Depression Glass Patterns

الأحد، 3 أبريل 2016

Collectors of Depression Glass find not only its beautifulcolors fascinating, but its patterns, as well. 
With manyglass producers making this type of glass, as you canimagine, many patterns resulted, creating a wide array ofpretty, practical, and inexpensive glassware affordable toevery American household in that lean era of history andmaking Depression Glass one of the most collectible itemstoday.

Of the many glass manufacturers that produced DepressionGlass, seven of them became major players in the field,creating a total of 92 designs. Below you’ll find somehistory, some trivia, some folklore, and some interestingcharacteristics about several of these designs.

Pattern: Cameo

This Depression Glass design, sometimes referred to asBallerina or Dancing Girl, gets its name from the tinydancer found on all its pieces. Some claim the HockingGlass Company that manufactured Cameo glass created thepattern to honor the legendary modern dancer of the 1920s,Isadora Duncan, who tragically died when her long trailingscarf, of which she’d made her personal trademark, chokedher to death when it wrapped around the wheel of her movingBugatti roadster.

Duncan died in 1927, and the Cameo pattern came into beingin 1930, continuing to be produced until 1934, so the storycould very well be true. Regardless of the inspiration forthis pattern of Depression Glass, it continues as a muchsought-after design. Hocking made most Cameo glass ingreen, but pink, yellow, and – more rarely – crystal, whichcan occasionally still be found.

Pattern: Avocado

First produced in 1923, the Avocado or “Sweet Pear” patternclaims its fame for being the very first 'true' Depression Glassdesign. Made by the Indiana Glass Company, Avocado piecesin the form of pitchers prove to be the most difficult tofind, possibly because of this pattern’s age. Indianacontinued manufacturing Avocado for 10 years, until thecompany retired this Art Nouveau-type design in 1933.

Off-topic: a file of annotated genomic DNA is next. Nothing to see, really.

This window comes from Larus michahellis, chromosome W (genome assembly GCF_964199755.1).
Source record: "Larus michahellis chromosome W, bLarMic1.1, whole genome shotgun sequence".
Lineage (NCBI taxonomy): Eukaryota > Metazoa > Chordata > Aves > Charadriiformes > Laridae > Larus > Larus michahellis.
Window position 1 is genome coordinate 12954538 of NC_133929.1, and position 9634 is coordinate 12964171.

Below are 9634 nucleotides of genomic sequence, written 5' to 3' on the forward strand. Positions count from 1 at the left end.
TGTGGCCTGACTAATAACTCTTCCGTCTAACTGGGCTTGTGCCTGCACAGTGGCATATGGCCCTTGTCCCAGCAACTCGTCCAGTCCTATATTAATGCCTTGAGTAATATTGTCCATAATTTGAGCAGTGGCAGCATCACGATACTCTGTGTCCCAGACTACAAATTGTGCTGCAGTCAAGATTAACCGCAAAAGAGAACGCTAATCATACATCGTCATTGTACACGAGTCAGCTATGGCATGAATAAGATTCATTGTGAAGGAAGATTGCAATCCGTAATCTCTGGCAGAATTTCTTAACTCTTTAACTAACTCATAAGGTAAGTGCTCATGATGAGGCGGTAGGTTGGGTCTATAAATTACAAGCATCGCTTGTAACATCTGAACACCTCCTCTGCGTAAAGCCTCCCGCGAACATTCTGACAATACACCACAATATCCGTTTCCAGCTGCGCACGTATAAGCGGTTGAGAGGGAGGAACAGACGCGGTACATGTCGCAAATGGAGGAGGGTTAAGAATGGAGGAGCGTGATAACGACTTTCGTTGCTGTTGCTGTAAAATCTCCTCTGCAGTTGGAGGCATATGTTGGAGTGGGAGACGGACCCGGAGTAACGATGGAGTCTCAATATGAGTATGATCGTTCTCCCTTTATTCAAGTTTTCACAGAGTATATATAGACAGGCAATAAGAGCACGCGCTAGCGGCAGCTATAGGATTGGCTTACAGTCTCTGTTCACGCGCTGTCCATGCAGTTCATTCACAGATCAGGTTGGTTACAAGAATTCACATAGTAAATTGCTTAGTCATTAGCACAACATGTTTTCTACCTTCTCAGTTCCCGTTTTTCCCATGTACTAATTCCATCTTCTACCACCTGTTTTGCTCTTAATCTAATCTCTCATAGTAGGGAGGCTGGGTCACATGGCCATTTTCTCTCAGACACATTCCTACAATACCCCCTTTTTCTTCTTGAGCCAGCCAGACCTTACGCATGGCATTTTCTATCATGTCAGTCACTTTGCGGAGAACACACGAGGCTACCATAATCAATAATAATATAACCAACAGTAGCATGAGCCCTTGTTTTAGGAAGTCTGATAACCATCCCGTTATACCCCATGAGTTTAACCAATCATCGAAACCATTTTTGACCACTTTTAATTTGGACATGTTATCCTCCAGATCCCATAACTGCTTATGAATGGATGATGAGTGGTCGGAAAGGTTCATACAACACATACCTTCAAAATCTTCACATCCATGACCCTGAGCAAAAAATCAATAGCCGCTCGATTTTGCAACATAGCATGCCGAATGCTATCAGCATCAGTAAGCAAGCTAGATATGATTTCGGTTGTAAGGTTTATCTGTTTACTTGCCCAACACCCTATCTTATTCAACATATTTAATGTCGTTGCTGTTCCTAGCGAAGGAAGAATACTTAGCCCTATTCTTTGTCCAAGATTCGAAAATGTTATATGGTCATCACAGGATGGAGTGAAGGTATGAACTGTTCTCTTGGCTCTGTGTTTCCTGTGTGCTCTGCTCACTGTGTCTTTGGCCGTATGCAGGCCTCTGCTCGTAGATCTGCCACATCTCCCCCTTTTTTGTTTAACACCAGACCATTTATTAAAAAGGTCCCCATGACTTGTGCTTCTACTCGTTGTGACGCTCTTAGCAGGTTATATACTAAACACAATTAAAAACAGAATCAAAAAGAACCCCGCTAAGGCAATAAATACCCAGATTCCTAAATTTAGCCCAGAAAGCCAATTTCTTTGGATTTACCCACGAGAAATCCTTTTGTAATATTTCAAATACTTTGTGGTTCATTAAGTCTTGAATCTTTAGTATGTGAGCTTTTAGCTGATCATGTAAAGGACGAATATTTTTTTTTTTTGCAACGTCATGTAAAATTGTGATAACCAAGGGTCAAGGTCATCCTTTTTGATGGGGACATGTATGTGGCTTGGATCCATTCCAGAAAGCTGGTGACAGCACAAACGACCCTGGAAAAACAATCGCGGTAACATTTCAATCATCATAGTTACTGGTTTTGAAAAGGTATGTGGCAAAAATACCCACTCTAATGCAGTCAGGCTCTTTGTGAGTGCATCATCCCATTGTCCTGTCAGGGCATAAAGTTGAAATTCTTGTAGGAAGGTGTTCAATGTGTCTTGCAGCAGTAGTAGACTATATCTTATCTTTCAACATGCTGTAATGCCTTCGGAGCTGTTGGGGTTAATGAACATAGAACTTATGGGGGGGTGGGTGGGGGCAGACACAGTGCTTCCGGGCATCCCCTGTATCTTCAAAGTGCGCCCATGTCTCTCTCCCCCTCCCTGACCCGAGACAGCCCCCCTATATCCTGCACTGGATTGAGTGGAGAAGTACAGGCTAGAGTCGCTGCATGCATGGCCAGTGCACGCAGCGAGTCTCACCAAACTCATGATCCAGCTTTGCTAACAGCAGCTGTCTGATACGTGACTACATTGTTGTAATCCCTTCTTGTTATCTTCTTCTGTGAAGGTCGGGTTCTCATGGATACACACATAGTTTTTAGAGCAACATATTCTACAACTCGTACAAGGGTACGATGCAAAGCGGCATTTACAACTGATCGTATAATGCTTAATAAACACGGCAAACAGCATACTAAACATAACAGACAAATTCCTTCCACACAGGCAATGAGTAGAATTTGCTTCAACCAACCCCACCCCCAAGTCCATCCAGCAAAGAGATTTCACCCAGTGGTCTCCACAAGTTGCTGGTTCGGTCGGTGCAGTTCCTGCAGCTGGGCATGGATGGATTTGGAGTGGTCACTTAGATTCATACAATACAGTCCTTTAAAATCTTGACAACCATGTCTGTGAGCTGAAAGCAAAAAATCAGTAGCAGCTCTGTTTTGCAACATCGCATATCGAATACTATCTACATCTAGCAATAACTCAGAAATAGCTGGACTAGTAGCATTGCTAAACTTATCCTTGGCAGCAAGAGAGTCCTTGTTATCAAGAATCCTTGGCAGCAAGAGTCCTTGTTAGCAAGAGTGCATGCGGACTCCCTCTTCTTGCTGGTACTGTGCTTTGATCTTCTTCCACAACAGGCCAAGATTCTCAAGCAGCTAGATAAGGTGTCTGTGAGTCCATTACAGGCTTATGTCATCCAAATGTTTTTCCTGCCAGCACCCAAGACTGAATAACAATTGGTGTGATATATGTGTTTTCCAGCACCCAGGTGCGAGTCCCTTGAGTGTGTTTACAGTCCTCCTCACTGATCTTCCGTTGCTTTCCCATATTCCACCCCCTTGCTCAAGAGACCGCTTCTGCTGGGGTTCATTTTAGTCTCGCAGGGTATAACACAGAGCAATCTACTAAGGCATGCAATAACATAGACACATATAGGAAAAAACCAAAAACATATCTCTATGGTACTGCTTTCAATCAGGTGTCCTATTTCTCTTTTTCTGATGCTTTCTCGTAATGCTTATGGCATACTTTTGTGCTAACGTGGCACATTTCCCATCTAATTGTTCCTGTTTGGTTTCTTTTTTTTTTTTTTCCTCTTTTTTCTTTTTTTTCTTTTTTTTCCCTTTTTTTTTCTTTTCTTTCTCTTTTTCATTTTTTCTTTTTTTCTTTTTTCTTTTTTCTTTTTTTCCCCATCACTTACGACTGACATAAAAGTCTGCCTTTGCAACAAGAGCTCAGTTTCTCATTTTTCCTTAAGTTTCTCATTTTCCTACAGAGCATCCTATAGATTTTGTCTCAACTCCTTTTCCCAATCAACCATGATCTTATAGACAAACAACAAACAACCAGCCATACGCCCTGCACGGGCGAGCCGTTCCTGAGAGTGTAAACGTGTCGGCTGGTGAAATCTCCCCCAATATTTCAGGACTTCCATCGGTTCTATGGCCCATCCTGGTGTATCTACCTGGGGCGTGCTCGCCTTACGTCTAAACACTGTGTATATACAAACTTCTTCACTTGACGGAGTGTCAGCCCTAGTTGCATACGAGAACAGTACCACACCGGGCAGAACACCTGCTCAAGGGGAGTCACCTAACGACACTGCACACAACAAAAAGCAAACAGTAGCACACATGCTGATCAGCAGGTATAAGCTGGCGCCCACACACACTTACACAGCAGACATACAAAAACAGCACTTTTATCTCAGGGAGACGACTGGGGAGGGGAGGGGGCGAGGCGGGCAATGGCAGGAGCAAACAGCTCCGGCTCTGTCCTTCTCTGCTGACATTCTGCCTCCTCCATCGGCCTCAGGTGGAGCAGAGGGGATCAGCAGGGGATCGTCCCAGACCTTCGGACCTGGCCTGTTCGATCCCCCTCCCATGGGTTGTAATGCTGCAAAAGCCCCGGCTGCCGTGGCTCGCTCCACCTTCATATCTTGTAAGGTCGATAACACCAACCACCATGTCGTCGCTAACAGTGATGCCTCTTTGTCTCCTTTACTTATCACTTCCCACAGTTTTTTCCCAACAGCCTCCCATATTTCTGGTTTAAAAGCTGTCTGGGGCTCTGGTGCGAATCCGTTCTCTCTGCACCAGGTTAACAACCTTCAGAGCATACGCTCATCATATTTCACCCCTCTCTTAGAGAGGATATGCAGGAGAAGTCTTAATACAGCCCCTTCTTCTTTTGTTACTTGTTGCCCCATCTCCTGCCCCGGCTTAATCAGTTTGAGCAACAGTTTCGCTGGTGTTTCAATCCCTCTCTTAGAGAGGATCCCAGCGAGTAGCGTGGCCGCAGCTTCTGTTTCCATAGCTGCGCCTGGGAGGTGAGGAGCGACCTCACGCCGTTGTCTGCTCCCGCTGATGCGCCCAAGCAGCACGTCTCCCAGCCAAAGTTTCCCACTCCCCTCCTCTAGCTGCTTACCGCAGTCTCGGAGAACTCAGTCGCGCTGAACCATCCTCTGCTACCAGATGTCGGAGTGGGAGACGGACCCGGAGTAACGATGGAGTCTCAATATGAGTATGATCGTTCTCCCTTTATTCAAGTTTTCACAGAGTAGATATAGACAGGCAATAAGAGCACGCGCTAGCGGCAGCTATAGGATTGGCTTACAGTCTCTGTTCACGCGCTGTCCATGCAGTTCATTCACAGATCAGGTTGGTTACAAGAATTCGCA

Pattern: Royal Lace

The Hazel-Atlas Glass Company began producing Royal Laceduring 1934 as a set consisting of 28 pieces. Today, RoyalLace holds the honor of being some of the costliest Depressionglass that collectors covet. Hazel-Atlas manufactured RoyalLace in crystal (clear) and in five colors: green, yellow,pink, blue, and burgundy. The most desirable colorconsistently proves to be the blue, called Ritz Blue by thecompany, which actually came about as an economic accident.

When General Mills ended a deal with Hazel-Atlas’ usingblue-colored glass in a Shirley Temple promotional campaignin 1936, Hazel-Atlas simply poured the leftover vats ofmolten blue glass into its existing Royal Lace molds toavoid wasting it. An instant success resulted. Blue RoyalLace Depression Glass reigns to this day as 1 of the most soughtafter and is now 1 of the most expensive of all the otherDepression Glass patterns.

These samplings of interesting Depression Glass trivia makecollecting it all that more appealing. After all, how manyother pieces of glassware can be found in people’s homesthat come with a ready-made story – at least those peoplein the median income range (We’re not talking Tiffany orLalique here!)? And these have been gleaned from a meresampling of the plethora of Depression Glass designs thathave survived over the years. Imagine what stories can befound!

The next time you gaze at that lovely piece of Depressionglass resting in the window of your favorite antique dealeror – if you’re lucky – sitting on a dusty shelf at a fleamarket just waiting for you to discover it, remember:Whatever pattern it is, a good chance exists that it, too,will have a fascinating history
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